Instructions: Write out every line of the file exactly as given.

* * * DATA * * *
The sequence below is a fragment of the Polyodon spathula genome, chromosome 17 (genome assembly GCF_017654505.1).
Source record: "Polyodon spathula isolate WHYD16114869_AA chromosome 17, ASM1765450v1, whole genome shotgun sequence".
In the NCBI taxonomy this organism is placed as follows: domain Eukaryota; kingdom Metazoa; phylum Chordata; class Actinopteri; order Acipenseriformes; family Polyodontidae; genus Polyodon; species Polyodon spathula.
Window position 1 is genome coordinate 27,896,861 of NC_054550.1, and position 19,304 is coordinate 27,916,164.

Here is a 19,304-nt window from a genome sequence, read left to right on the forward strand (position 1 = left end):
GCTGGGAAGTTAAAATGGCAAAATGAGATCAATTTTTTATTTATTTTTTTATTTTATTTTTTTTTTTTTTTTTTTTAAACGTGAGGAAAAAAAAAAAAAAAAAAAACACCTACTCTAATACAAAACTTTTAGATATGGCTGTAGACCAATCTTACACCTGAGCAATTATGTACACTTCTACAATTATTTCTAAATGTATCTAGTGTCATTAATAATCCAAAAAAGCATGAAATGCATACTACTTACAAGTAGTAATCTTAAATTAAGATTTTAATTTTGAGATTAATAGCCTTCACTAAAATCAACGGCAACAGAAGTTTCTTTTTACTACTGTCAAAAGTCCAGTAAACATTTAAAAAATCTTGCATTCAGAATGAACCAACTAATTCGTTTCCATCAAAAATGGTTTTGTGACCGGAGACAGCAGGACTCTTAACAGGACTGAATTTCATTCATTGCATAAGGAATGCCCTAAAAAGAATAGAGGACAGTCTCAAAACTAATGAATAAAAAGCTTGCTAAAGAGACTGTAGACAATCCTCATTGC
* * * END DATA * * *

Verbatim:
The sequence below is a fragment of the Polyodon spathula genome, chromosome 17 (genome assembly GCF_017654505.1).
Source record: "Polyodon spathula isolate WHYD16114869_AA chromosome 17, ASM1765450v1, whole genome shotgun sequence".
In the NCBI taxonomy this organism is placed as follows: domain Eukaryota; kingdom Metazoa; phylum Chordata; class Actinopteri; order Acipenseriformes; family Polyodontidae; genus Polyodon; species Polyodon spathula.
Window position 1 is genome coordinate 27,896,861 of NC_054550.1, and position 19,304 is coordinate 27,916,164.

Here is a 19,304-nt window from a genome sequence, read left to right on the forward strand (position 1 = left end):
GCTGGGAAGTTAAAATGGCAAAATGAGATCAATTTTTTATTTATTTTTTTATTTTATTTTTTTTTTTTTTTTTTTTAAACGTGAGGAAAAAAAAAAAAAAAAAAAACACCTACTCTAATACAAAACTTTTAGATATGGCTGTAGACCAATCTTACACCTGAGCAATTATGTACACTTCTACAATTATTTCTAAATGTATCTAGTGTCATTAATAATCCAAAAAAGCATGAAATGCATACTACTTACAAGTAGTAATCTTAAATTAAGATTTTAATTTTGAGATTAATAGCCTTCACTAAAATCAACGGCAACAGAAGTTTCTTTTTACTACTGTCAAAAGTCCAGTAAACATTTAAAAAATCTTGCATTCAGAATGAACCAACTAATTCGTTTCCATCAAAAATGGTTTTGTGACCGGAGACAGCAGGACTCTTAACAGGACTGAATTTCATTCATTGCATAAGGAATGCCCTAAAAAGAATAGAGGACAGTCTCAAAACTAATGAATAAAAAGCTTGCTAAAGAGACTGTAGACAATCCTCATTGC